What is the best technique to improve removing PETG from the print bed?

PETG is known for sticking well to the bed; so well that it does not need a heated bed. If it weren’t for printing other materials, I would try printing directly on the glass bed instead of a build surface. However, the build surface may help protect the glass from excessive force.

To reduce how strong the PETG sticks to the build surface I’ve reduced the bed temperature to 35 °C. It is easier to remove the skirt and brim by heating the bed up to 90 °C, so that the PETG is soft. However, if one tries to remove the printed object at 90 °C, the printed object is like to distort and ruin.

I did sharpen the putty knife on the top side only. This helps, but it still takes excessive time to remove the print job and clear the bed. The excessive force on the bed from the putty knife seems to increase the need to level the bed. It also seems to affect the flatness of the build surface.

I’m looking for techniques to make it easier and less time consuming to remove the PETG print from the bed.

P.S. Additions after input from answers.

  1. Added keeping the initial Z-height high enough to keep adhesion to the bed from being too high. This resolved the adhesion to the bed issue, but seemed to make adhesion between layers worse.
  2. Set hot end to 230°C for first layer, then increased hot end temperature to 250°C for better adhesion between layers.
  • $\begingroup$ You might want to try a flexible bed liner, spring steel ones can take the temp. I've also used two layers of masking tape, which works quite well, but takes more effort. $\endgroup$ – dandavis Nov 13 '20 at 20:49

Playing around with the nozzle height will help: back it off until just before you have first layer adhesion issues. Don't jam the filament into the bed as you might for ABS. This helps with small prints. However, my experience has been that if you have a large enough continuous contact area (i.e. more than a few square inches) with the print bed, there will be problems getting the print off. So I still use painters tape (in case I have to rip the print off with force) and glue sticks (so that I don't often need to) on my aluminum print bed as I've found that makes it much easier to deal with without damaging either the bed or the print.

You can also try dialing back the heated bed temperature a bit (I think I've got mine set to 70-75c for PETG) but that also doesn't eliminate the issue with larger prints. Also, if I lowered it too much I had problems with first layer adhesion on any size print.

I also have a glass plate that I use for ABS, which I don't use with PETG. I've read too many accounts of it sticking too well to glass as well (to the point of the plate being destroyed) and didn't want to try using the amount of force on it that I sometimes have to when removing a PETG print. I also considered trying BuildTak but read accounts of similar issues with it and PETG. So I stayed with what's been working for me: tape and glue sticks.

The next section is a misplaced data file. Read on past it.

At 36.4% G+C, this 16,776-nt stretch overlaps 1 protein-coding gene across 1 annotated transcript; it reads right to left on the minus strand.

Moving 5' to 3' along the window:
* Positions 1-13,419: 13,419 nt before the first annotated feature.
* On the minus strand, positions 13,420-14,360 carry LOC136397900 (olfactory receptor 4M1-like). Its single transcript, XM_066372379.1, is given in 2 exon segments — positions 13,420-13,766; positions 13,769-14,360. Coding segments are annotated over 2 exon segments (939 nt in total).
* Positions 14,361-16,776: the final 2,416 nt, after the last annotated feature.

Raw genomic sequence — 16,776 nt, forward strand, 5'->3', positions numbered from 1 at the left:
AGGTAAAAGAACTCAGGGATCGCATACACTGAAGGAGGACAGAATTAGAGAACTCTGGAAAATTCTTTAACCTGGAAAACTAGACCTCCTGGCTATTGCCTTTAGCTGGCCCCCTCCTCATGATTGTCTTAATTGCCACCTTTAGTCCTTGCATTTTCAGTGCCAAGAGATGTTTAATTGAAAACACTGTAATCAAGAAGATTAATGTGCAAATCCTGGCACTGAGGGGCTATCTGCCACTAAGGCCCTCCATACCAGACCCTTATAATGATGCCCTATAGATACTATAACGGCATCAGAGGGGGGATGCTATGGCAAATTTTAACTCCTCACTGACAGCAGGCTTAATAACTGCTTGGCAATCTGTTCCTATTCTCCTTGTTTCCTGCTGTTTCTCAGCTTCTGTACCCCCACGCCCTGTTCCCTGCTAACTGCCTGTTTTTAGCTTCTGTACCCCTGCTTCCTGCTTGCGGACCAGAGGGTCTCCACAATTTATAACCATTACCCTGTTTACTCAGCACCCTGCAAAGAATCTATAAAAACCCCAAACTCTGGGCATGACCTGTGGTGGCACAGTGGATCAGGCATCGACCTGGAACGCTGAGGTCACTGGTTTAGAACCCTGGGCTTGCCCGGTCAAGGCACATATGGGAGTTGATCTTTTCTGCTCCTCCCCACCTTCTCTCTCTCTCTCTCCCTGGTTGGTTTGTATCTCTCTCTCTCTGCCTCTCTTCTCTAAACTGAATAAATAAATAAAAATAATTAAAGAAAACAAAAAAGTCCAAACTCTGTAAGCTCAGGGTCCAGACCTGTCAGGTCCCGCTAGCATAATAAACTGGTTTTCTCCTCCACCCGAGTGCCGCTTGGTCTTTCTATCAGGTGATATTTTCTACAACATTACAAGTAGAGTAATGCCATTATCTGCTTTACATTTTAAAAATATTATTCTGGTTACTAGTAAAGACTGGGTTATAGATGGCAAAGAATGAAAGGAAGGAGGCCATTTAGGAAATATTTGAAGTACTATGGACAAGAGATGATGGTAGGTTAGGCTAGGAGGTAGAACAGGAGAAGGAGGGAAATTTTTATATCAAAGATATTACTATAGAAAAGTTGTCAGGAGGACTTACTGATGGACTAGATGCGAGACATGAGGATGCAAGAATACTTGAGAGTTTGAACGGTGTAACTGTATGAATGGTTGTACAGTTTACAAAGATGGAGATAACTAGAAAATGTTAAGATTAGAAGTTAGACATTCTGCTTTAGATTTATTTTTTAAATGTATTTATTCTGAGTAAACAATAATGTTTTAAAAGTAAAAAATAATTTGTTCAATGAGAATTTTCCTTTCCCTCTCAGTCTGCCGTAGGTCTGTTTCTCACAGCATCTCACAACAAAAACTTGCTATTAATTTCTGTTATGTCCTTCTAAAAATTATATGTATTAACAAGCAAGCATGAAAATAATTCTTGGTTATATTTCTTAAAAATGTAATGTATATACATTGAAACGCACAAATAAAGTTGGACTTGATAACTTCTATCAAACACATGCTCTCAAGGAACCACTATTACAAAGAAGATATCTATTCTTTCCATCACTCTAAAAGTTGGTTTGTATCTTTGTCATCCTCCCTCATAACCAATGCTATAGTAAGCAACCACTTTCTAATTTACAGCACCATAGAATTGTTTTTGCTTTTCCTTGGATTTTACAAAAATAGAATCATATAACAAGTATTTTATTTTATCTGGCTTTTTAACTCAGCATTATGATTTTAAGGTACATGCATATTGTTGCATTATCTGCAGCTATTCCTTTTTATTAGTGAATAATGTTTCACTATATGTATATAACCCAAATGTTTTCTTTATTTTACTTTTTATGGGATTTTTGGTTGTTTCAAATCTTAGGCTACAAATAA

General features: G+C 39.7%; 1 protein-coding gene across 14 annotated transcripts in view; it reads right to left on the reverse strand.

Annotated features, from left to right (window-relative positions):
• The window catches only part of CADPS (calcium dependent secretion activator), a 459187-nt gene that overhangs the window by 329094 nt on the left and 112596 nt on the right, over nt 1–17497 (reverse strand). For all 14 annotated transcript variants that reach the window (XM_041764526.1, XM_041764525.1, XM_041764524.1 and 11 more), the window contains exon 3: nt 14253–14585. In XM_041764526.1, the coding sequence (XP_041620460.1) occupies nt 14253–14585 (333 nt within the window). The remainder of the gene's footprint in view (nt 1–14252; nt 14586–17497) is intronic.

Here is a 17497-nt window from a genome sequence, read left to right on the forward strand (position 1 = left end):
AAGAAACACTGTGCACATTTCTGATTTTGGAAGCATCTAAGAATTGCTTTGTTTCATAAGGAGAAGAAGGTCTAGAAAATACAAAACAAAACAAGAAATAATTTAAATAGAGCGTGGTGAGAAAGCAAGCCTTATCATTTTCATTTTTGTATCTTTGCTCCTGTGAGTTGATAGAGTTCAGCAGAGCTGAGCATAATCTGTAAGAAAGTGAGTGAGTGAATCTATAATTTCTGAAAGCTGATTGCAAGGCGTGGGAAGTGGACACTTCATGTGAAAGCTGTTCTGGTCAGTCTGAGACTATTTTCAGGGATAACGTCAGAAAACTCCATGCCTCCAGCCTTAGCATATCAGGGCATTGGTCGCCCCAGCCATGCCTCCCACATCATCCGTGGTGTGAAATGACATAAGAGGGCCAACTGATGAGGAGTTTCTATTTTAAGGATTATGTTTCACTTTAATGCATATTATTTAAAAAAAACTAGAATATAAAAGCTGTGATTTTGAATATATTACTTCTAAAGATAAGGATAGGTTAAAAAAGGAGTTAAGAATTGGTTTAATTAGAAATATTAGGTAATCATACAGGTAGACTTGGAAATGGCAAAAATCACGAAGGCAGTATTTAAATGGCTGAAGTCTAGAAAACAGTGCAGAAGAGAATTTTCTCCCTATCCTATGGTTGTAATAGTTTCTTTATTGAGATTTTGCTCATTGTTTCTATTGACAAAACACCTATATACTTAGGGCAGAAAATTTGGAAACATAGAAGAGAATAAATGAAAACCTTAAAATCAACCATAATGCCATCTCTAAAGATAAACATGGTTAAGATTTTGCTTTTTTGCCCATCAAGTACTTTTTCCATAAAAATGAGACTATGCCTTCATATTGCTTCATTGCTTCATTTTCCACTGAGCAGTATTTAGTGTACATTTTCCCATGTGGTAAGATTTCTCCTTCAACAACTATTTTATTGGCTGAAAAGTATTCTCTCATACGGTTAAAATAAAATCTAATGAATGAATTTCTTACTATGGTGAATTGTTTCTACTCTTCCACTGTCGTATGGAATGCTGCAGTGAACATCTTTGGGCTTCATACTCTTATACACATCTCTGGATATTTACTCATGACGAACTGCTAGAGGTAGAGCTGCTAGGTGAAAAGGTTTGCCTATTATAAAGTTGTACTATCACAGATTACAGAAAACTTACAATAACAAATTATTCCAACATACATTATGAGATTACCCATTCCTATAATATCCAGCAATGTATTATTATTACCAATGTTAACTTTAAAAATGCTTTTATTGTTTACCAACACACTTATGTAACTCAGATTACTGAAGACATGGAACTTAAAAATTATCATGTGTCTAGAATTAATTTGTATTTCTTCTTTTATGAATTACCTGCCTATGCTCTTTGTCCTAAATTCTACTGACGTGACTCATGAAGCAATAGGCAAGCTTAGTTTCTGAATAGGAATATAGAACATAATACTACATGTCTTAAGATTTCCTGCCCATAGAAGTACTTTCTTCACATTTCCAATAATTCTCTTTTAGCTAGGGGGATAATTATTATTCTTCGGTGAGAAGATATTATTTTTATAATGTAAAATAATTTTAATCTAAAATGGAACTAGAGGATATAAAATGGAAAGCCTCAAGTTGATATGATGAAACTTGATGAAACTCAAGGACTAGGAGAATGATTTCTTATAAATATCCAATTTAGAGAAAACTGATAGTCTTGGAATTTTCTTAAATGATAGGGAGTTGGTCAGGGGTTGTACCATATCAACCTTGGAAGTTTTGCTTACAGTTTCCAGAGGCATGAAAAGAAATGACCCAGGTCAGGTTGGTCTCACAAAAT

Correctly level your bed. Seriously, that's the answer. PETG does stick well, but it only gets difficult to remove if you're smashing the first layer against the bed with a nozzle that's way too close. With the bed leveled properly - using feeler gauges or test prints and a sub-0.1-mm-precision caliper - I have no trouble taking PETG prints off a buildtak-clone bed. Glass should be easier.

If you already have PETG stuck to a build surface you care about and don't want to risk destroying it, try heat, or alternating heat and cold.

  • $\begingroup$ Z offset may be an issue. Already use heat for residue. Leveling method:see 3dprinting.stackexchange.com/questions/470/bed-leveling-method/… $\endgroup$ – Perry Webb Nov 12 '20 at 18:56
  • $\begingroup$ @PerryWebb: I don't see how that helps with the important part of leveling, which is about getting accurate distance between nozzle tip and bed, not just consistent distance between bed and gantry. Technically "leveling" is the latter, but in the context of 3d printing and especially here I mean the former. It's possible for the bed to be level but at the wrong height relative to the nozzle. $\endgroup$ – R.. GitHub STOP HELPING ICE Nov 12 '20 at 19:02
  • $\begingroup$ I use a feeler gauge to set the Z-height at the origin, then set the dial gauge to zero for that height. Next is setting the rest of the bed to zero. I can get it under +/- 0.02mm, which is about as accurate as the adjustments can do. Of course, changing the Z-height means leveling again. $\endgroup$ – Perry Webb Nov 12 '20 at 20:34
  • $\begingroup$ Assuming you start with the bed level, you should be able to adjust the height just by turning all the adjustment screws by the same amount (you can even compute that amount knowing the pitch). Did you try measuring single-layer tests prints' thicknesses? $\endgroup$ – R.. GitHub STOP HELPING ICE Nov 12 '20 at 21:00

Try to lift the nozzle more than you'd do even for PLA. PETG sticks really well to the heated bed. If your bed is already well leveled you can adjust the nozzle position in Z by using Z offsets directly in your slicing software (AFAIK, Cura needs an extra plugin for it, Prusa Slicer has it built-in).

If you have done everything correctly, the PETG model should come out almost by itself just by letting the bed to cool down naturally to 40ºC approx. Be patient.

  • 1
    $\begingroup$ Raising initial Z-height was the solution from the previous answers. I printed with the bed temperature at 30°C because, with a build surface on the glass, higher temperature promoted adhesion to the surface. $\endgroup$ – Perry Webb Nov 19 '20 at 13:06

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